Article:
Hope thick enough you can cut it with a knife

The Michigan Daily recently published an article on professor Ralph Williams, who used to be a popular professor here. If I remember correctly, he taught a class on Jesus and the Gospels (I just looked it up. I didn’t remember correctly. He taught some classes on the English Bible and many others on a variety of religious and linguistic topics). However, being at the U, I was certain that the class treated Scripture from a more secular viewpoint, so when my friends in college told me that their faith was more often than not shaken by their time in his and similar courses, it was disappointing, but it wasn’t surprising.

The article shed some light on his past, his upbringing, and made a little more obvious why he would find himself struggling with faith, and, ultimately, abandoning it, according to the article and its tone.

While I disagree with Prof. Williams’ viewpoints on faith and justice in the world, I think I can understand why he would see things the way he does. After all, from the point of view of a human living in the world, the sheer amount of injustice and evil in the world is staggering, leaving far more questions than can be answered. Yet, to see these as a rationale for abandoning a belief in God is, I believe, an abandoning of substantial hope.

Now, a man is free to hope in anything; indeed, Prof. Williams himself is quoted as taking his joy in the good that humanity can do, despite the atrocities humans have committed. Substantial hope, however, means that there must be some body of evidence that enables a person to confidently say that their hope will be fulfilled. A hope in the triumphant human spirit apart from God, which is peddled by many of today’s academics, is an unsubstantiated hope that could easily be broken down simply by looking at the evils perpetrated by mankind across the world. Slavery, racism, rape, murder, avarice, and evils unparalleled are rampant outside the ivory towers of academia, and it is a demonic lie for a person to think or teach that kind sentiments about the human spirit can defeat the savagery that is too easily found among even the most “civilized” of people. Such a hope is bound to put those who trust in it to shame.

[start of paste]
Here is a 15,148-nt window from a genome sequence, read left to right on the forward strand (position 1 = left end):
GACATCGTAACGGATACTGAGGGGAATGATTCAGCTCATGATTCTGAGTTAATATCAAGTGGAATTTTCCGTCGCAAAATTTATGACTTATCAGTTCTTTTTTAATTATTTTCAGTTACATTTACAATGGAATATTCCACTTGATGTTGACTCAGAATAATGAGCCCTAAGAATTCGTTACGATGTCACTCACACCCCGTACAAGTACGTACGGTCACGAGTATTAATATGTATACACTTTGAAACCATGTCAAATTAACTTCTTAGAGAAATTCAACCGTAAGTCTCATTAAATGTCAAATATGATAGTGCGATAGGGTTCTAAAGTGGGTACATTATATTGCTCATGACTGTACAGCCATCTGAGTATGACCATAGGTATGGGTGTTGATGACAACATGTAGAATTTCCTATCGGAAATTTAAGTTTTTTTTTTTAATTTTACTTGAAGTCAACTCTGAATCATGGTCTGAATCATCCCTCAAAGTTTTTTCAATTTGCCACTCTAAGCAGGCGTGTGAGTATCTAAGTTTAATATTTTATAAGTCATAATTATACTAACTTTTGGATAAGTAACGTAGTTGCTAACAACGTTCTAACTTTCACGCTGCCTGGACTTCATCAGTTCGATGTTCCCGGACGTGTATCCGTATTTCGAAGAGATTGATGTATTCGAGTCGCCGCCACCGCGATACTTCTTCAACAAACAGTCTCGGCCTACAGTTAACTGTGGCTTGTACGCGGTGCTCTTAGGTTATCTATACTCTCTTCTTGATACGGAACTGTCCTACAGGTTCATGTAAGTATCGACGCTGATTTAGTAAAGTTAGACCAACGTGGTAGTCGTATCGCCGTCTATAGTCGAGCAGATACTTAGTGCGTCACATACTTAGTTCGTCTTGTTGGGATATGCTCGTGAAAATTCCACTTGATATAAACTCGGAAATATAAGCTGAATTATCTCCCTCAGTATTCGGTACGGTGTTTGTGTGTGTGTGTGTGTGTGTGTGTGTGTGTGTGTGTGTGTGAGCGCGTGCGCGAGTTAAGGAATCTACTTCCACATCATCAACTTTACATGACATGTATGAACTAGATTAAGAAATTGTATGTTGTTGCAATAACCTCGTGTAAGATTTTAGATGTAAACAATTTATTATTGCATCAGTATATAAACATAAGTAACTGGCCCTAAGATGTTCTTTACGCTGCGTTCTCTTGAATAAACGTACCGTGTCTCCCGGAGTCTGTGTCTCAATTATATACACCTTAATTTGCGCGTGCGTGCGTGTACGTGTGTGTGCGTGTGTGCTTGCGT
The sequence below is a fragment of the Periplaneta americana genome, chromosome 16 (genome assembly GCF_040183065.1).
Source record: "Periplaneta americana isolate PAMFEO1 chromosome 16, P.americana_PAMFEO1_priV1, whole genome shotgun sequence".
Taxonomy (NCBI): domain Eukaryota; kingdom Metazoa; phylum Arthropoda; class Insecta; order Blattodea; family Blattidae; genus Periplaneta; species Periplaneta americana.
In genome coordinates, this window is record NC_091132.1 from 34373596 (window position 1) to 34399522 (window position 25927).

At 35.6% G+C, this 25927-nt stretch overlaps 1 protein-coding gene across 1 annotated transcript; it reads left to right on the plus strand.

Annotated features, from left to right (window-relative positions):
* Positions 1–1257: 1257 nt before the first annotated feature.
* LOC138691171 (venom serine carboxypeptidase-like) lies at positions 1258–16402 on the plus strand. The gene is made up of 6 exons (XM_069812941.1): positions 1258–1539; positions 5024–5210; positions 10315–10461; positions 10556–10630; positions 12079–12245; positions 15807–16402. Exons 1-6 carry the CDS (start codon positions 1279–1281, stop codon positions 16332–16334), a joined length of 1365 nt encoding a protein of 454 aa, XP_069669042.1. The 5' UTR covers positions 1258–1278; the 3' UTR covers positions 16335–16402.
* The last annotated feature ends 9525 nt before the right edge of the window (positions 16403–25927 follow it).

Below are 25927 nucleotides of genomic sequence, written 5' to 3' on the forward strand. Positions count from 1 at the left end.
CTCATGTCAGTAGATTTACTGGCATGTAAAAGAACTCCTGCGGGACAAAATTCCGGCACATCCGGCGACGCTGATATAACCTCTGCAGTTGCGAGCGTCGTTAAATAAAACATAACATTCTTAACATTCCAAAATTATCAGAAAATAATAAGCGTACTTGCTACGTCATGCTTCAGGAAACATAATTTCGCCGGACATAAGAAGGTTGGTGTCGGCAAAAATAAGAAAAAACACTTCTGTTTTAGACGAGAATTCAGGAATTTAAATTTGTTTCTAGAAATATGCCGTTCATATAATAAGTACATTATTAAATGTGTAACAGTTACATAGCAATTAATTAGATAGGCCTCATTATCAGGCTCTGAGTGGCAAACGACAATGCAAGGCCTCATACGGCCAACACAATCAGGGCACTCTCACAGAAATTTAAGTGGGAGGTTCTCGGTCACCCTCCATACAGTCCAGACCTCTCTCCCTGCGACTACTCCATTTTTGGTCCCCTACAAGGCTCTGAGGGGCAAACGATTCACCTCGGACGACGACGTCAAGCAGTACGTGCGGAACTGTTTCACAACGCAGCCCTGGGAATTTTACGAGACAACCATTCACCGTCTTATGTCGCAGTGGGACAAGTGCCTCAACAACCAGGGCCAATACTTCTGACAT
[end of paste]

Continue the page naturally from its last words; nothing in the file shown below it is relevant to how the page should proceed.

The alternative is substantial hope, hope that has substance, that you can cut with a knife and stick your teeth into and stake your life on. This is the kind of hope that is abandoned by secular and postmodern thinking, but the hope that is the most desperately needed in a world where life and all things fade so quickly. It is suitable, then, that the most substantial hope is not hope for this world, which is passing away, but hope for the world to come. This hope says that death was not the last word, and that, if Prof  Williams’ brother believed in Christ on the day of his death, then when he kissed his mother goodbye, he was greeted with the kisses, affection, security, and unending love of his heavenly Father who bought him with Christ’s blood.